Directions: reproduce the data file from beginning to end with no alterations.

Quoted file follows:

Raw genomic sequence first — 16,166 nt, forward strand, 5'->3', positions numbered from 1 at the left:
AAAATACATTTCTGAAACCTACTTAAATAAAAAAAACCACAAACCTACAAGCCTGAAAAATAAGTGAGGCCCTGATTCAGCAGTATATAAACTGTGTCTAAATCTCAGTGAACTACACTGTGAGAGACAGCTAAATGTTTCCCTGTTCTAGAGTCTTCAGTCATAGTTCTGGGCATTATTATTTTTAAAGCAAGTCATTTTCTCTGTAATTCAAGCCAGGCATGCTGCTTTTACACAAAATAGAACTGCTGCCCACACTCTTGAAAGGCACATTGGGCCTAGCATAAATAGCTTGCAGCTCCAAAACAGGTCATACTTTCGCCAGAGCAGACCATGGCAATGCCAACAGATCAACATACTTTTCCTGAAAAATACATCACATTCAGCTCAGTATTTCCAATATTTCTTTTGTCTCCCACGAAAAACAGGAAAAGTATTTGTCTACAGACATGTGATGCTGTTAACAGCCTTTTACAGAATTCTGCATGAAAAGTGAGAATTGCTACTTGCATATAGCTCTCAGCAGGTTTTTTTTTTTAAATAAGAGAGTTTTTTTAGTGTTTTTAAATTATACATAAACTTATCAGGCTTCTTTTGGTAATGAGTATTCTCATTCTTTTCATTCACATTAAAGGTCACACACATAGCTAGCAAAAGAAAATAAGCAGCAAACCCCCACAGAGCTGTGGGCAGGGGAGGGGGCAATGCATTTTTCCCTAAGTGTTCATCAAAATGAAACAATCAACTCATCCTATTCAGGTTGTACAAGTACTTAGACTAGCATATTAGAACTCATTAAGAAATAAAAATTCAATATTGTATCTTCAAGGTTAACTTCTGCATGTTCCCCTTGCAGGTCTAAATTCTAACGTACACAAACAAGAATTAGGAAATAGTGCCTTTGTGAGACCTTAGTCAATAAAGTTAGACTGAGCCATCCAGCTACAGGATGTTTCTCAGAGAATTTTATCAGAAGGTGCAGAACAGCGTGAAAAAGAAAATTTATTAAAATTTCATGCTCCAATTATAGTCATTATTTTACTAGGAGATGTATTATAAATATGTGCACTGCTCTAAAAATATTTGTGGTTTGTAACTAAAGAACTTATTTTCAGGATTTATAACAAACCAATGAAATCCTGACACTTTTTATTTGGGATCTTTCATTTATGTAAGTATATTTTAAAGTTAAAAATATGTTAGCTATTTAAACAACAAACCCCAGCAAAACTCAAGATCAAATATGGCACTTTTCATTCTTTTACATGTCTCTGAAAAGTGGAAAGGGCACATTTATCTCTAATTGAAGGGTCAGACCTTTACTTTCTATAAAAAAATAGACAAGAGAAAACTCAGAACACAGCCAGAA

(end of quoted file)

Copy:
Raw genomic sequence first — 16,166 nt, forward strand, 5'->3', positions numbered from 1 at the left:
AAAATACATTTCTGAAACCTACTTAAATAAAAAAAACCACAAACCTACAAGCCTGAAAAATAAGTGAGGCCCTGATTCAGCAGTATATAAACTGTGTCTAAATCTCAGTGAACTACACTGTGAGAGACAGCTAAATGTTTCCCTGTTCTAGAGTCTTCAGTCATAGTTCTGGGCATTATTATTTTTAAAGCAAGTCATTTTCTCTGTAATTCAAGCCAGGCATGCTGCTTTTACACAAAATAGAACTGCTGCCCACACTCTTGAAAGGCACATTGGGCCTAGCATAAATAGCTTGCAGCTCCAAAACAGGTCATACTTTCGCCAGAGCAGACCATGGCAATGCCAACAGATCAACATACTTTTCCTGAAAAATACATCACATTCAGCTCAGTATTTCCAATATTTCTTTTGTCTCCCACGAAAAACAGGAAAAGTATTTGTCTACAGACATGTGATGCTGTTAACAGCCTTTTACAGAATTCTGCATGAAAAGTGAGAATTGCTACTTGCATATAGCTCTCAGCAGGTTTTTTTTTTTAAATAAGAGAGTTTTTTTAGTGTTTTTAAATTATACATAAACTTATCAGGCTTCTTTTGGTAATGAGTATTCTCATTCTTTTCATTCACATTAAAGGTCACACACATAGCTAGCAAAAGAAAATAAGCAGCAAACCCCCACAGAGCTGTGGGCAGGGGAGGGGGCAATGCATTTTTCCCTAAGTGTTCATCAAAATGAAACAATCAACTCATCCTATTCAGGTTGTACAAGTACTTAGACTAGCATATTAGAACTCATTAAGAAATAAAAATTCAATATTGTATCTTCAAGGTTAACTTCTGCATGTTCCCCTTGCAGGTCTAAATTCTAACGTACACAAACAAGAATTAGGAAATAGTGCCTTTGTGAGACCTTAGTCAATAAAGTTAGACTGAGCCATCCAGCTACAGGATGTTTCTCAGAGAATTTTATCAGAAGGTGCAGAACAGCGTGAAAAAGAAAATTTATTAAAATTTCATGCTCCAATTATAGTCATTATTTTACTAGGAGATGTATTATAAATATGTGCACTGCTCTAAAAATATTTGTGGTTTGTAACTAAAGAACTTATTTTCAGGATTTATAACAAACCAATGAAATCCTGACACTTTTTATTTGGGATCTTTCATTTATGTAAGTATATTTTAAAGTTAAAAATATGTTAGCTATTTAAACAACAAACCCCAGCAAAACTCAAGATCAAATATGGCACTTTTCATTCTTTTACATGTCTCTGAAAAGTGGAAAGGGCACATTTATCTCTAATTGAAGGGTCAGACCTTTACTTTCTATAAAAAAATAGACAAGAGAAAACTCAGAACACAGCCAGAA